May 26th 2020 is rapidly approaching and we still awaits high impact guidelines. However, this does not mean that you can sit around and wait, doing nothing. In an ideal world you should already have formulated a comprehensive step-by-step transfer plan and be implementing it right now.
We highly recommend that the MDR transition is performed as a defined project, and not a separate activity for the regulatory department. To ensure a successful project it requires a structured approach. It also needs to involve most of the operations within the company as well as a clear management commitment.
Transition to the MDR will include changes of the product documentation and QMS. Furthermore, the MDR has clear emphasis on lifecycle-based processes (including the entire supply chain) and continuous follow-up through planned risk-based PMS and PMCF. Hence, continuous compliance will require changes in the way every organization work and handle their product documentation.
Which step should the MDR transfer project include?
To start with qualification and classification is key because it impacts the regulatory requirements for the medical device, as well as the approval route and its associated costs. Furthermore, it provides crucial input to your transfer strategy as it determines whether your product e.g. qualifies under the extended transition period provided by corrigendum II.
Additionally, it is important to realize that the MDR not only will result in re-certification and up-classification of existing medical devices. Its scope will also include products that are not currently qualified as medical devices or accessories under the MDD, e.g. non-medical devices with a risk profile similar to medical devices such as cosmetic implants and contact lenses.
One of the buzz words during the recent years have been GAP analysis. This may not be our favorite word, but the fact is that GAP analyzes are key in the MDR transfer process. Thus, it is as part of the GAP analysis we will identify the requirements, i.e. what we need to do to fulfill the relevant requirements of the MDR, and how far away we are with our current documentation. Based on the result of the GAP analysis we can then shape our project and define our transfer strategy as well as related activities and time plans.[/vc_column_text][/vc_column][/vc_row][vc_row][vc_column][vc_single_image image=”3212″ img_size=”full” add_caption=”yes” parallax_scroll=”no”][vc_column_text text_larger=”no”]Figure 1 provides a schematic overview on how we suggest that you structure your MDR transfer process.[/vc_column_text][vc_column_text text_larger=”no”]Is it enough with one GAP analysis?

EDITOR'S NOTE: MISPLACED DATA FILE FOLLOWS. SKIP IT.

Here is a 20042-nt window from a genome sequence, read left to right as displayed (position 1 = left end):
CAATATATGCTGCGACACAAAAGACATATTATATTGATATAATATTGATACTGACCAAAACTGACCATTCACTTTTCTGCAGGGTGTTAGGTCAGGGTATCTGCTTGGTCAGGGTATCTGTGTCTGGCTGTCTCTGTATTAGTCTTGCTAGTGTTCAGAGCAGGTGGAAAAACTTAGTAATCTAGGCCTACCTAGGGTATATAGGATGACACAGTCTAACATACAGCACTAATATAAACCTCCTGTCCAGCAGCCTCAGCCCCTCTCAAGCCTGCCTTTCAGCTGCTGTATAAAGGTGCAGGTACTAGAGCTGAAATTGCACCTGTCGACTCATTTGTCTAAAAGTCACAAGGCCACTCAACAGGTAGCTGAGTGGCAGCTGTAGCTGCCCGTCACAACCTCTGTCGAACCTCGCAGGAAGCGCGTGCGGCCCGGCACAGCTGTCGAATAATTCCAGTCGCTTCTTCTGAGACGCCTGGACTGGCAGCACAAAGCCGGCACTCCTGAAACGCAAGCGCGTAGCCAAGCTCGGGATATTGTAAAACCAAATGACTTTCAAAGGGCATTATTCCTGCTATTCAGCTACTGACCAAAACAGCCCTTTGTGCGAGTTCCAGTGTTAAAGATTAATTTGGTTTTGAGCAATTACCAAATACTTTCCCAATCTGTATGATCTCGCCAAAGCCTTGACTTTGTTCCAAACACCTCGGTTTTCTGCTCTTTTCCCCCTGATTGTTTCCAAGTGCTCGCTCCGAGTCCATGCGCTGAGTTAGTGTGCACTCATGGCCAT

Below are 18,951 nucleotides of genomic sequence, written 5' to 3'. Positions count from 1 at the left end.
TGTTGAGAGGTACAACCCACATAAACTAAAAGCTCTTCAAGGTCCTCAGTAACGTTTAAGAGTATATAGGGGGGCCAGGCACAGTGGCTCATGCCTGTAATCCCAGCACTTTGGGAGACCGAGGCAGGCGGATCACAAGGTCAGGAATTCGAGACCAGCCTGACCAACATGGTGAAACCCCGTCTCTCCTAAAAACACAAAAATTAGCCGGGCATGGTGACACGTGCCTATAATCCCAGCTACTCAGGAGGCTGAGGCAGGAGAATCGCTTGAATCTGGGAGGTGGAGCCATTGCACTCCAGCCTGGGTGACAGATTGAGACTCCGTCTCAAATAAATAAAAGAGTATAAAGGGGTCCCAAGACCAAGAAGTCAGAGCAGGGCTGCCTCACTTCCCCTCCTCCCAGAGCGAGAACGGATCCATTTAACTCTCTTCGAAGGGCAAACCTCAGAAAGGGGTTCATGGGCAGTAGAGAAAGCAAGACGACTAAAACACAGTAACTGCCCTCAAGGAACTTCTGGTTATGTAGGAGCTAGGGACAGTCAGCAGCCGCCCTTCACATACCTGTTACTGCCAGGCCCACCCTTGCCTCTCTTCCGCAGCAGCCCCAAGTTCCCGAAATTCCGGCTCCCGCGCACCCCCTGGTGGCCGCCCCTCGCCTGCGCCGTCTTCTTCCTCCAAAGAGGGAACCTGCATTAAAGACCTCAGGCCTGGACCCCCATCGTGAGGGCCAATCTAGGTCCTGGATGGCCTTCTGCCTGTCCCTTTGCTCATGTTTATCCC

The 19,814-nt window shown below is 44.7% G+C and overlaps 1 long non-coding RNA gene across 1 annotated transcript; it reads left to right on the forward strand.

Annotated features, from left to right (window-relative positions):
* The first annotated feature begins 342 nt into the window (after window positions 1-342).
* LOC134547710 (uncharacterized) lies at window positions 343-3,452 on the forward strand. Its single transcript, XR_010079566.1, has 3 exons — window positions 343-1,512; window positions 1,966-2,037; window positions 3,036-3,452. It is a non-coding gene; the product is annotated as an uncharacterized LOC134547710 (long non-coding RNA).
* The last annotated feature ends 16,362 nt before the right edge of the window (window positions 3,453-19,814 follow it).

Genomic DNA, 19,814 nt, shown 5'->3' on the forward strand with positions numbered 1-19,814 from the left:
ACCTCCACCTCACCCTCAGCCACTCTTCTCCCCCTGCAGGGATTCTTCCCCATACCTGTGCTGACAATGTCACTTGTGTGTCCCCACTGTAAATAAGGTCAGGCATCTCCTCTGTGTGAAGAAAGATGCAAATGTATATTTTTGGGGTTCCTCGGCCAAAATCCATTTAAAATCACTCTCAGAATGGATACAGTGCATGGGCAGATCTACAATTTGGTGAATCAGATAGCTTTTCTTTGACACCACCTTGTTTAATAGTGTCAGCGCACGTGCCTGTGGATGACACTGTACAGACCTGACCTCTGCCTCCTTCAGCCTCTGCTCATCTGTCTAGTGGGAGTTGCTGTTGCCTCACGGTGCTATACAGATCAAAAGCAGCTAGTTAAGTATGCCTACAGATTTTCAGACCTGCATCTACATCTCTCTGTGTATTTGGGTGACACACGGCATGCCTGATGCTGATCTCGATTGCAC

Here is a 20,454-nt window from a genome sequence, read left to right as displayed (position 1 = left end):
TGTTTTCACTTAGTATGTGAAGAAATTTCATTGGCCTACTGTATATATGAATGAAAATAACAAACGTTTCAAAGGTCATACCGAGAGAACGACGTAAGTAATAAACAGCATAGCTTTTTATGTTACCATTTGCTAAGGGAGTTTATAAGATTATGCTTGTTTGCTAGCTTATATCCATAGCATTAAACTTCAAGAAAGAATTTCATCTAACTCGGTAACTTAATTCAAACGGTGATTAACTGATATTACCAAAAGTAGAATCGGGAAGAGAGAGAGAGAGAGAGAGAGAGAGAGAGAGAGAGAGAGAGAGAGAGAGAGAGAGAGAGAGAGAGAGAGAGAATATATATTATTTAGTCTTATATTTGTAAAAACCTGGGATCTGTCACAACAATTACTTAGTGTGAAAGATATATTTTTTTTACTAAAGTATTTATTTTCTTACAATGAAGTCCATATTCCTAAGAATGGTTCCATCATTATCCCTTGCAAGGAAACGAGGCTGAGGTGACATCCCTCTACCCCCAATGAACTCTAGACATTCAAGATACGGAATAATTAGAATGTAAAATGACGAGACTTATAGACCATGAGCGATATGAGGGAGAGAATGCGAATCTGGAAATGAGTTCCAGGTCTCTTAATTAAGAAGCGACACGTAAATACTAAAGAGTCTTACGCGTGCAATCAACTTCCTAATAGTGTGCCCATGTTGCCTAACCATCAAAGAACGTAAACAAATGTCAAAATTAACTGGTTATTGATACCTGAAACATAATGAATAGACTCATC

We recommend that you conduct several GAP analyzes as part of your MDR transfer project. This to cover all relevant aspects such as:
· General Safety and Performance Requirements (GSPR)
· Clinical data
· Quality Management System
· Technical File
Some of the GAP analyzes needs to be performed on a product per product basis whilst others are more general and can be performed on a company organization level.
How to ensure that you have sufficient clinical data?
There are several reasons for the increased requirements on clinical data. In general, the purpose of the MDR is to ensure a high-level of health and safety protection for EU citizens. Additionally, the MDR is specifically emphasizing that the requirements for clinical data and clinical evaluation (which together constitute the clinical evidence) become more stringent.
Clinical evaluation is not a new requirement. Already with the 4th revision of MEDDEV 2.7/1 (published in June 2016) the requirements for clinical evaluation were tightened, and in fact they provided a bridge to the requirements that we now can see in the MDR.
As the requirements for clinical data has increased, the results from clinical investigations and/or PMCF studies that already has been performed or is currently ongoing will be highly valuable as part of your clinical evaluation process. But this is only if they have been collected in compliance with ISO 14155. Clinical data collected in clinical investigations that lack sufficient ISO 14155 compliance are at risk of providing insufficient clinical evidence, and that is something we have noticed the notified bodies are scrutinizing more in-depth today.
One common question we receive is; “Do we have sufficient clinical evidence for MDR compliance?”
The answer to that question really depends on the current quality and quantity of your clinical evidence, meaning your clinical data and clinical evaluation documentation. Our recommendation is to assess this by conducting a GAP analysis.
Does the information above feel like an overwhelming task?
If your answer to the question above is yes, you are not alone. Several medical device manufacturers feel that the MDR transfer is an overwhelming task, especially if they have several products or limited internal resources. We can provide you with adequate support and help you develop a sustainable strategy, not only for the MDR transfer but also for staying on the market and gain acceptance for your product.